Dog ownership has grown dramatically around the world, including in China, where panda dogs – actually fluffy chows whose coats are clipped and dyed to make them resemble pandas – are all the rage. “We used to eat dogs,” says Hsin Ch’en, a pet shop owner in Chengdu. “Now we all want one as a companion.” In Japan, where strollers for dogs are as common as leads, some pooches even have their own closets in their owners’ apartments full of changes of outfit – including wetsuits for those heading for the beach. In post-Communist Russia, dog ownership is a sign of affluence: billionaire Andrey Melnichenko’s superyacht has even been specially approved as a quarantine facility, enabling him and wife Aleksandra to take their beloved Maltese, Vala, to foreign shores without having to negotiate the bureaucracy encountered by lesser canines. Brazil is the home of one of the world’s first dog restaurants, Pet Delícia in the Copacabana neighborhood of Rio de Janeiro, which even offers a home delivery service.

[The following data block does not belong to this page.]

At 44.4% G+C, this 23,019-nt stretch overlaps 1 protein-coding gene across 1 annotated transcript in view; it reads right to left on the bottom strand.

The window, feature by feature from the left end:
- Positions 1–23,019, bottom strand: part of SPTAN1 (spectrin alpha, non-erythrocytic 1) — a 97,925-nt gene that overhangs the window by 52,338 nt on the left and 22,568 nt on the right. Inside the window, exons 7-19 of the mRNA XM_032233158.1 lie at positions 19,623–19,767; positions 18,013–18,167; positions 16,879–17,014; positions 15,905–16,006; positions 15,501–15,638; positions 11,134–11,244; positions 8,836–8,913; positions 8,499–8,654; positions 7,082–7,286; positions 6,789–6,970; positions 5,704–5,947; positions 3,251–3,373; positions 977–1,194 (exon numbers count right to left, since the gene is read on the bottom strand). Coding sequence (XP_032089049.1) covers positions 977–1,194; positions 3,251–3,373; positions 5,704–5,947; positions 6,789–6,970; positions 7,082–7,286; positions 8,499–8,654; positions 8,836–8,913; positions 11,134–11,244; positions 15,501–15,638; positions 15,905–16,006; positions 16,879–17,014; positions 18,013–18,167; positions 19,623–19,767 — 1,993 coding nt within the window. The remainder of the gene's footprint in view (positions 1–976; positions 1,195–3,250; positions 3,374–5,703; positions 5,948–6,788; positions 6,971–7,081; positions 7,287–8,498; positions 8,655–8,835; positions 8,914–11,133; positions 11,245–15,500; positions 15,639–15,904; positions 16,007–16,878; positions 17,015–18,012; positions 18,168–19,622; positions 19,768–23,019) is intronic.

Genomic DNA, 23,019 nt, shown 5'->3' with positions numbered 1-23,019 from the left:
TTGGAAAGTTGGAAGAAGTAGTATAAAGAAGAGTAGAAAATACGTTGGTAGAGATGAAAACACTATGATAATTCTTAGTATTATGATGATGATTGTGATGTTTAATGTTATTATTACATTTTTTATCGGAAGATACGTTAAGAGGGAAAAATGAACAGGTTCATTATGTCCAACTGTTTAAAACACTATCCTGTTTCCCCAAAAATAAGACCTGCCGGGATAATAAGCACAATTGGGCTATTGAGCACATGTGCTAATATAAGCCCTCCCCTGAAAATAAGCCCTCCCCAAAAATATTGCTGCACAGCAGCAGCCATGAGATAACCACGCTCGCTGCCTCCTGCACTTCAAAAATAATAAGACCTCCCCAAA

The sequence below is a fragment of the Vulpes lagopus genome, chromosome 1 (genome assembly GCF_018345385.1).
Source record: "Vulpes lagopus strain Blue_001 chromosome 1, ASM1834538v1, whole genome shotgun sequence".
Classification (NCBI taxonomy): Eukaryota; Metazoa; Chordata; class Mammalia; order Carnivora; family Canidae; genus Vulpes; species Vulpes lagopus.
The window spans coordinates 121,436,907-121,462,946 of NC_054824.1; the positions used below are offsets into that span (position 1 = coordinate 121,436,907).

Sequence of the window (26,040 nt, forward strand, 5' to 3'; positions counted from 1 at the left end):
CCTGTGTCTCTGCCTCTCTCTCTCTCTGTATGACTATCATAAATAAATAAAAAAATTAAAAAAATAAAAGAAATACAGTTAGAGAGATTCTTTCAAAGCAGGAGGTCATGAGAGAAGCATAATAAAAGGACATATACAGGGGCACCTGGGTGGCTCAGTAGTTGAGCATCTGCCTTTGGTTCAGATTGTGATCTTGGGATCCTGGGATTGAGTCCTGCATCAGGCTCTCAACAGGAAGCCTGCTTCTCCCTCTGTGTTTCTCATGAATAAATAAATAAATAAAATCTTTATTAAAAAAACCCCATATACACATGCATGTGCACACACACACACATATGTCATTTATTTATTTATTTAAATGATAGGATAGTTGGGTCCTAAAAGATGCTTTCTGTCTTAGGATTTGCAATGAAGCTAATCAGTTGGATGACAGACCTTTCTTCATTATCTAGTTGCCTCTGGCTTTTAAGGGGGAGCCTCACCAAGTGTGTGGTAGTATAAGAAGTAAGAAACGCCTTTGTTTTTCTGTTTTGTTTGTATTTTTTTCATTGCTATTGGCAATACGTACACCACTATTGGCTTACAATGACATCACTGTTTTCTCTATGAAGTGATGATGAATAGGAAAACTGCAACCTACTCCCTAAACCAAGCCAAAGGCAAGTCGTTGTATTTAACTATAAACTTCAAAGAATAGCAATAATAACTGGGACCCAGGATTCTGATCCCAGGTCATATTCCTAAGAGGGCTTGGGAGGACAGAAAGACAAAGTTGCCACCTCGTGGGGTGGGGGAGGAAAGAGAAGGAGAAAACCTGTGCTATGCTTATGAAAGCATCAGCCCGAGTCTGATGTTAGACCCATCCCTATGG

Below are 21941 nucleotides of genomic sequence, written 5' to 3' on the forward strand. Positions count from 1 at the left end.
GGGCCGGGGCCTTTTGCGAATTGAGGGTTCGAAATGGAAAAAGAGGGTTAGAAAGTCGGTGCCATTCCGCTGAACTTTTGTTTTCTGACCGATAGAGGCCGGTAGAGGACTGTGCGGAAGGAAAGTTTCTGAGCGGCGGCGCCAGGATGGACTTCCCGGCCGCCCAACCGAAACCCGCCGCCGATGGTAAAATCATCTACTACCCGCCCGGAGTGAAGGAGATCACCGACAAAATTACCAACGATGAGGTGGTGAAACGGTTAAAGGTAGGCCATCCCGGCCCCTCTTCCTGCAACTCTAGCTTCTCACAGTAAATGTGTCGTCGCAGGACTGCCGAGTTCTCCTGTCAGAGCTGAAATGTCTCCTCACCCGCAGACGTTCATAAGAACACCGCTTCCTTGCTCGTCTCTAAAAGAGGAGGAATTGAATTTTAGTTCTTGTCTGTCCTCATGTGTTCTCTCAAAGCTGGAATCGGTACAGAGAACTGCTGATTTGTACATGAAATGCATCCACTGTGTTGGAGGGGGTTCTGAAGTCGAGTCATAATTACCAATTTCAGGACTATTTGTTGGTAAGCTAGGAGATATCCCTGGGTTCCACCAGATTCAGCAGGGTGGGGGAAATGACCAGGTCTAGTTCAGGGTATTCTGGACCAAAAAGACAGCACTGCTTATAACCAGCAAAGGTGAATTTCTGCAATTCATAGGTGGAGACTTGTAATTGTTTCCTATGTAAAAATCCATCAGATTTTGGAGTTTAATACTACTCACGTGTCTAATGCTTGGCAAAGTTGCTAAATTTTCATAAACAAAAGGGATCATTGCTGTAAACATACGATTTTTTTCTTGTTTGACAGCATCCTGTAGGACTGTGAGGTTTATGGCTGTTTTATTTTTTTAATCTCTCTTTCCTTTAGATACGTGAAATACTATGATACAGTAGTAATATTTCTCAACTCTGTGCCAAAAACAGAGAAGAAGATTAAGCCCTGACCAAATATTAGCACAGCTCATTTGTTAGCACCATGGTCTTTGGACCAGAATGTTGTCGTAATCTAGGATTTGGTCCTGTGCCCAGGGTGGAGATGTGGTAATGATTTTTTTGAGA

Dogs have moved from dog houses and kennels to share our most intimate spaces, not only in city apartments, but increasingly also in hotels and offices. “When I first moved to New York you simply didn’t see dogs,” says art consultant Jill Capobiano. “Now you have luxury dog hotels, dog cafés and dog fashion. It’s acceptable to take your dog everywhere, even to dinner parties. When I was growing up dogs were kept outside. Now they sleep, if not in your bed, then in one made especially for them.”


Manhattanite Alison Nix takes her dog Milla for a stroll

We are no longer dog owners but dog “parents”, now choosing such civilized names for our canine companions as Wilson and Ava rather than Fido or Lassie. “For all the seemingly unbridgeable distance between them and us, dogs have found a shortcut into our minds,” wrote Adam Gopnick in The New Yorker in 2011. “They live within our circle without belonging to it: they speak our language without actually speaking any, and share our concerns without really being able to understand them.”